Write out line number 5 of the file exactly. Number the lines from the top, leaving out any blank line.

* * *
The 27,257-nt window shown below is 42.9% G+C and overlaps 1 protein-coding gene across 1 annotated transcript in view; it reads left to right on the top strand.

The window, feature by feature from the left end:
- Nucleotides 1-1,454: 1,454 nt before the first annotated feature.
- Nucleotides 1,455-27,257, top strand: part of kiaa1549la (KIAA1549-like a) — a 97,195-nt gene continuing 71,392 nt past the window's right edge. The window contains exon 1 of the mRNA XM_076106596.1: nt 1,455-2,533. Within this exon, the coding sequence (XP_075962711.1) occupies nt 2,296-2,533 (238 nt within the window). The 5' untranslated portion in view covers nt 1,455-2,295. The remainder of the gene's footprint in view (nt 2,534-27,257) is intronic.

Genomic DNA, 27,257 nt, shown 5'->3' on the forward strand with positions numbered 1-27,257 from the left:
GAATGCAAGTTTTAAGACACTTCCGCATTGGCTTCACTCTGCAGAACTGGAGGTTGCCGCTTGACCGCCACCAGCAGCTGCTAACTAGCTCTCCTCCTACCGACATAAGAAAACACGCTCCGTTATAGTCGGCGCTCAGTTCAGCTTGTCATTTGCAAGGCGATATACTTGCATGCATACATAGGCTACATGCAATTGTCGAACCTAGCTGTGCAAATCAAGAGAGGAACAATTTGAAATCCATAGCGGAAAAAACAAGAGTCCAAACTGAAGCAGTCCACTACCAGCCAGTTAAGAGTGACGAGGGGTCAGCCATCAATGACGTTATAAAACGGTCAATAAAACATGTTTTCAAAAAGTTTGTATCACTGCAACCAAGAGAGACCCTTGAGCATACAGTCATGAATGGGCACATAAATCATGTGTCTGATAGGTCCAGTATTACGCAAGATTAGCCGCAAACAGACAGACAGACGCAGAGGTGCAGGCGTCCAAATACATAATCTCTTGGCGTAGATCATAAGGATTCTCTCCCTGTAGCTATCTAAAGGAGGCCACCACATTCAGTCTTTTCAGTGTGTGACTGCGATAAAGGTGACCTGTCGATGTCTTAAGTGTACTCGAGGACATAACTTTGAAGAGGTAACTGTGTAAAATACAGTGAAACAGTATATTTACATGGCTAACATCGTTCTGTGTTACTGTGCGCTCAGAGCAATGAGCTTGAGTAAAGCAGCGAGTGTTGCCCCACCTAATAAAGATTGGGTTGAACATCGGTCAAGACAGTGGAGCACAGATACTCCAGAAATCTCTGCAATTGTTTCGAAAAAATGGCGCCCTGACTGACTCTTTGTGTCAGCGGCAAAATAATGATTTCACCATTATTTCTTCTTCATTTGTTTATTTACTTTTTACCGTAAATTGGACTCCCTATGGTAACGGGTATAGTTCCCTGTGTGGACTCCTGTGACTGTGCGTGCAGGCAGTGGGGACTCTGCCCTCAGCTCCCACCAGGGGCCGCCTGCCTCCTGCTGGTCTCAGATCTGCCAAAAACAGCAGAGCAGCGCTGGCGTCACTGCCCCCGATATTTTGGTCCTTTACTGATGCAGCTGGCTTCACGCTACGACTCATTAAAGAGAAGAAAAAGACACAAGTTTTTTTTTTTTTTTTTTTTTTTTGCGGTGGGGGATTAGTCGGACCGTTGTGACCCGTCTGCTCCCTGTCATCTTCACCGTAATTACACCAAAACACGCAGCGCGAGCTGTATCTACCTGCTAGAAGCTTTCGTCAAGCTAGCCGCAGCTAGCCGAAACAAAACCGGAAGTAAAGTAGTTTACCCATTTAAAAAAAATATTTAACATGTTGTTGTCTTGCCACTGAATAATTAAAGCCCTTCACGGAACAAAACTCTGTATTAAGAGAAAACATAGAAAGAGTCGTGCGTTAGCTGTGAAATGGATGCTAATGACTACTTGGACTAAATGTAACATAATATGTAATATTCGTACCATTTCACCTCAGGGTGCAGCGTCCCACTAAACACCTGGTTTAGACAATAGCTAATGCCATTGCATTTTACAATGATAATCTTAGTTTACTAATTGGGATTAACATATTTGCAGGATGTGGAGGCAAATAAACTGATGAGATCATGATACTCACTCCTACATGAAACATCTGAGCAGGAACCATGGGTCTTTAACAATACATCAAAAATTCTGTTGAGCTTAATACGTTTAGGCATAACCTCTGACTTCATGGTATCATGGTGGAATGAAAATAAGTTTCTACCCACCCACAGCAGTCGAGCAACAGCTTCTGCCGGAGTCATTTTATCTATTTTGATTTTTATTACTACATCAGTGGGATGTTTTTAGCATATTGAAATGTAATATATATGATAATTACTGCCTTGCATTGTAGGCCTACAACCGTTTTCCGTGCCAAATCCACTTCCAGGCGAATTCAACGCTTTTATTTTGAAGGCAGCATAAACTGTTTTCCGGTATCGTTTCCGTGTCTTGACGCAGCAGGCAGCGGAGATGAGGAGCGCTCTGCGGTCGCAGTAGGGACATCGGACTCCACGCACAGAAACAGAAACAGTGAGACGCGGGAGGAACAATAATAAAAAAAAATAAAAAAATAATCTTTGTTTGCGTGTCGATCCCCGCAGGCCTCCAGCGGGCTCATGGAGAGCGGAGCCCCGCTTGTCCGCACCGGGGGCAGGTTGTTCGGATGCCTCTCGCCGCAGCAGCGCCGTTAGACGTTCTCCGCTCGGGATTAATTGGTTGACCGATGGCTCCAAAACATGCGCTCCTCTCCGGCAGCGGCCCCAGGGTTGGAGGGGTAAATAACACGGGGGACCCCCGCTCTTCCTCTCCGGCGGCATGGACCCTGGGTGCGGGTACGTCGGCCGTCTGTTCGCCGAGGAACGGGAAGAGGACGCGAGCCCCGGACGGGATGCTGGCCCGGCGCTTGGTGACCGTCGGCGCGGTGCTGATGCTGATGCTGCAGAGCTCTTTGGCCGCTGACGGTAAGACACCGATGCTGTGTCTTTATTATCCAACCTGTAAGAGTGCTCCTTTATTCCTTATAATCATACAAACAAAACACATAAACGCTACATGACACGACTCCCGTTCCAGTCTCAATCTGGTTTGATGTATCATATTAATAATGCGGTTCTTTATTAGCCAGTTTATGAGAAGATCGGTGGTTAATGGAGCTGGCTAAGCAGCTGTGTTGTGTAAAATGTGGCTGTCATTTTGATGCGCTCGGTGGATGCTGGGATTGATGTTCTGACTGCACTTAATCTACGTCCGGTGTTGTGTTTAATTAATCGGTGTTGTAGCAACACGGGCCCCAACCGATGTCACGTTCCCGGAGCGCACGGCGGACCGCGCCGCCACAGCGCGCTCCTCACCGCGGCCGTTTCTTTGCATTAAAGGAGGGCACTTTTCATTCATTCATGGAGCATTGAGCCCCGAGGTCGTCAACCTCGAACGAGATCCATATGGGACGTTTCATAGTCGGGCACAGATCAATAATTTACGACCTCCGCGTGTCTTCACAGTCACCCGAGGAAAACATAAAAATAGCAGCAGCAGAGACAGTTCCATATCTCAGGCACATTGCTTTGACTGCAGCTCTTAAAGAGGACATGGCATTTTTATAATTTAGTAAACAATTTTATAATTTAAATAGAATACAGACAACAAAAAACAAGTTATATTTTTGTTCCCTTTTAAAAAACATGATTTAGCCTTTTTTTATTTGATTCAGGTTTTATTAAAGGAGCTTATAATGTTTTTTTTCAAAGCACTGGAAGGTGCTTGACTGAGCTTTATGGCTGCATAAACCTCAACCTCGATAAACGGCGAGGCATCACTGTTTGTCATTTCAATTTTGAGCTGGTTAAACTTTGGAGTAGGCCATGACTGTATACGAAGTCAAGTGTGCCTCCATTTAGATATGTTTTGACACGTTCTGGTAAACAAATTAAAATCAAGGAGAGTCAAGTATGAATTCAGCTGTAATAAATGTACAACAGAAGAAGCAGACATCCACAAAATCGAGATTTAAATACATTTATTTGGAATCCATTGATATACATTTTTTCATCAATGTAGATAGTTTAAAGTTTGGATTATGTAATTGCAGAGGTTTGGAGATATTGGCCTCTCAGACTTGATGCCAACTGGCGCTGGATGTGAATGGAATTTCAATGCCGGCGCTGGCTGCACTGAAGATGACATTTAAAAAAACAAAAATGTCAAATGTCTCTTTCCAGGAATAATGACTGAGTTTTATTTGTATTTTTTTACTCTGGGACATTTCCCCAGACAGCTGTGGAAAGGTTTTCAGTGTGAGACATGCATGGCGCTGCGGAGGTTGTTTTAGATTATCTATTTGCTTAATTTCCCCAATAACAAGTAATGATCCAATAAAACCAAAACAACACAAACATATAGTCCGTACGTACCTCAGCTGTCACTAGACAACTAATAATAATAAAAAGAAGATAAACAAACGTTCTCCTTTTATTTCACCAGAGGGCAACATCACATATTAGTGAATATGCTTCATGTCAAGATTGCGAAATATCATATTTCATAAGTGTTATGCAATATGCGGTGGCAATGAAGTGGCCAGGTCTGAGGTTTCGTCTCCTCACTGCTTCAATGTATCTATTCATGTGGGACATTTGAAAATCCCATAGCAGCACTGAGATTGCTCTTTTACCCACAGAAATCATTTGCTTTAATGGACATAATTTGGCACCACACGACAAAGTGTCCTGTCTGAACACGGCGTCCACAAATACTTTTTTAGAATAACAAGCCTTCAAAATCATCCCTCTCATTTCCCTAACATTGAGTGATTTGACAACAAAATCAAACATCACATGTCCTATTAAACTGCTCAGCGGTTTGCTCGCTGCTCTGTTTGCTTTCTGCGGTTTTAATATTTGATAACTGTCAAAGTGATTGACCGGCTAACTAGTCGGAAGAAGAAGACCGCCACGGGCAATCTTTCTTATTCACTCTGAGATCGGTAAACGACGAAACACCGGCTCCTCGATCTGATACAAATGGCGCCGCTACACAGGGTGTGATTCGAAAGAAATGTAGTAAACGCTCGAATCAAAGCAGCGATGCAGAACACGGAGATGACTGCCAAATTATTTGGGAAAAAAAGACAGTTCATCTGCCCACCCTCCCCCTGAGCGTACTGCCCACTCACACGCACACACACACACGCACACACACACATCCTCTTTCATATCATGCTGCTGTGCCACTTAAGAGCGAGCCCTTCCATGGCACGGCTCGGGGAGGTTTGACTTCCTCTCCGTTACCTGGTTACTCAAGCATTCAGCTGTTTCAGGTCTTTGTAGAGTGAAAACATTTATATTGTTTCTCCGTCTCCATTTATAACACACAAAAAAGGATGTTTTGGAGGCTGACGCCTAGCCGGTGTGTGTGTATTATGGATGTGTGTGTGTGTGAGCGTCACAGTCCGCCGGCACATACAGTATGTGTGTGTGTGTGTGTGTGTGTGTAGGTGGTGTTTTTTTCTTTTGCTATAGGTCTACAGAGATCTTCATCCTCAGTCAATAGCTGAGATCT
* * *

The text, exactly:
Genomic DNA, 27,257 nt, shown 5'->3' on the forward strand with positions numbered 1-27,257 from the left: